Having a busy family life does not mean you have to sacrifice family time around the dinner table. But when full schedules force recipe searching and grocery shopping to the bottom of your to-do list, dinnertime can devolve into a series of too many unhealthy take-out meals. Aleksandra (Aleks) Till launched Homegrown Foods five years ago because eating out and frequent trips to the grocery store isn’t an option for many families with little kids. “I have three young kids and I...believe that making cooking at home easier for people is super important,” Till says. “We are all so busy these days, and eating wholesome meals is important.”
Till has been cooking her whole life and when she became a mom, she noticed many other moms saying they went from “liking” to cook to “having” to cook. So when her brother-in-law was visiting from Sweden and talked about how meal kits are taking off there, Till thought somebody should do it here. Little did this trained graphic designer know at the time that she would become a successful business owner of a meal kit delivery service.
How it works:
Till started out doing everything herself, including designing the website. That worked when she was getting six orders each week. Now, with 75-100 orders per week, Till has two people helping her prepare the meal kits, although she still maintains the website and writes all of the site’s blog posts on topics like “How to clean a burned pan” or “How to make macrobiotic baby food.”
Till plans the website’s menus and customers set their preferences online or select specific meals. Till and her helpers shop, portion and pack the orders by 5 p.m. each Wednesday. “We have couriers deliver on Wednesdays because it ensures the freshest ingredients,” Till says. “If we delivered on Mondays, your packed meals would have been sitting around over the weekend.”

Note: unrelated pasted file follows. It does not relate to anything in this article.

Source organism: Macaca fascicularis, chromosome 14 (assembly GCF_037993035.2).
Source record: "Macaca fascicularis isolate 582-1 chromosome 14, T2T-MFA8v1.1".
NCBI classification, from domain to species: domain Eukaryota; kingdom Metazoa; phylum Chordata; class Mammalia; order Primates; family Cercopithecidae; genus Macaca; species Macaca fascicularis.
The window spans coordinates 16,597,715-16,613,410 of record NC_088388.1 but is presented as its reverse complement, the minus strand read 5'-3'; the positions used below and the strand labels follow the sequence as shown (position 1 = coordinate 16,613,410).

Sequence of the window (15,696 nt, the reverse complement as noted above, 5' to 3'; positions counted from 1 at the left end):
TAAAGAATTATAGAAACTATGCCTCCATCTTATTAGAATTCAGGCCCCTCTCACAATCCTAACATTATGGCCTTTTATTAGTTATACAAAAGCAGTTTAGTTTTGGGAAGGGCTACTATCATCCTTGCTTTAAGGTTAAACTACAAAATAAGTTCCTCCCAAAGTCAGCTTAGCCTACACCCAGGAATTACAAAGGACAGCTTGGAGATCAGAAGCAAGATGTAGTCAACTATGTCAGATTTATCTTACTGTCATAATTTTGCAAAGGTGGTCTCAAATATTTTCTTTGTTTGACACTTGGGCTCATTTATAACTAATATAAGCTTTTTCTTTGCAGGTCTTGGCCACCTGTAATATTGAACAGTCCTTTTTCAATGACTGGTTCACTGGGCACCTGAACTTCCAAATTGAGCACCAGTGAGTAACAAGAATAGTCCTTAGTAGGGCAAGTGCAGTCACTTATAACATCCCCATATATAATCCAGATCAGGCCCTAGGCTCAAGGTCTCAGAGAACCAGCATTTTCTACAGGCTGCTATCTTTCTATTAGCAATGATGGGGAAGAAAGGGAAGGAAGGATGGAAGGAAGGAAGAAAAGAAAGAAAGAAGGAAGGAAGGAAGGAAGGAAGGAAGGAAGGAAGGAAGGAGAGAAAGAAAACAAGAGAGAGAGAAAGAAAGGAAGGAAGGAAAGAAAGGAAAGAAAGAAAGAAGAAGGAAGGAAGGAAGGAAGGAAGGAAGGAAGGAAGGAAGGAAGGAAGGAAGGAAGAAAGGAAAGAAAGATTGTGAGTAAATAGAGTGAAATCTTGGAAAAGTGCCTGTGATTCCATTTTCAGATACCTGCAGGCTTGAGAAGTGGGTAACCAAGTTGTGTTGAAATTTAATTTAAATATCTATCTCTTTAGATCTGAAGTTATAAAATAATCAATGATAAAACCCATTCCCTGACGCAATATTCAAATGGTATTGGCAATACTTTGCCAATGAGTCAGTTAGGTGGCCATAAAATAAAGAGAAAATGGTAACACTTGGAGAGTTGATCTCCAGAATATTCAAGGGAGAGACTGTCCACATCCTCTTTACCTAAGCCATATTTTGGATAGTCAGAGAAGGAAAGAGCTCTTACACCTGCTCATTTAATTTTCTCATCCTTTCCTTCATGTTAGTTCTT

Till dissects each recipe into all the parts you would have to dig for in your kitchen pantry. Each spice mix and dressing is prepared from scratch. “We portion and label the ingredients and then pack it up." We've honed in on the process," she says, emphasizing people can order whatever they want. There is no strict menu. Her job is to be accurate and efficient.
Till also values fresh and local ingredients whenever possible. “In the summer, I shop at the farmers market to get as much local produce as I can..” says Till. “My customers can’t always get to a farmers market so they value that.”
Till says her approach is worth the work. She likes to create comfort foods from around the world–dishes that are familiar but interesting. She always incorporates vegetables. “I have little kids and understand the importance of sneaking in those veggies,” says Till.
Some recipes (there are over 400 on her website) have been tested up to five times. “I get frustrated when [a recipe] isn’t right. It stinks when you work hard and it doesn’t turn out,” she says. But because Till knows failure in the kitchen is why many people hate to cook, she won’t include a dish unless it’s right.
Till’s favorites include spinach ricotta cannelloni, chicken paprikash, green vegetable cashew stir-fry and lobster bisque. All of Till’s recipes are her own, not pilfered from the likes of Julia Child.
Till seems to have found the right balance of quality and convenience for her customers. “My meal kit service is something that many customers have said saves their marriage,” says Till. “They no longer argue about who’s cooking dinner and what they are making.” And although Till would love to expand, she doesn’t envy those national business models. Just like many neighborhood restaurants never become chains, Till says, “There’s nothing wrong with being a small company that serves the local community.”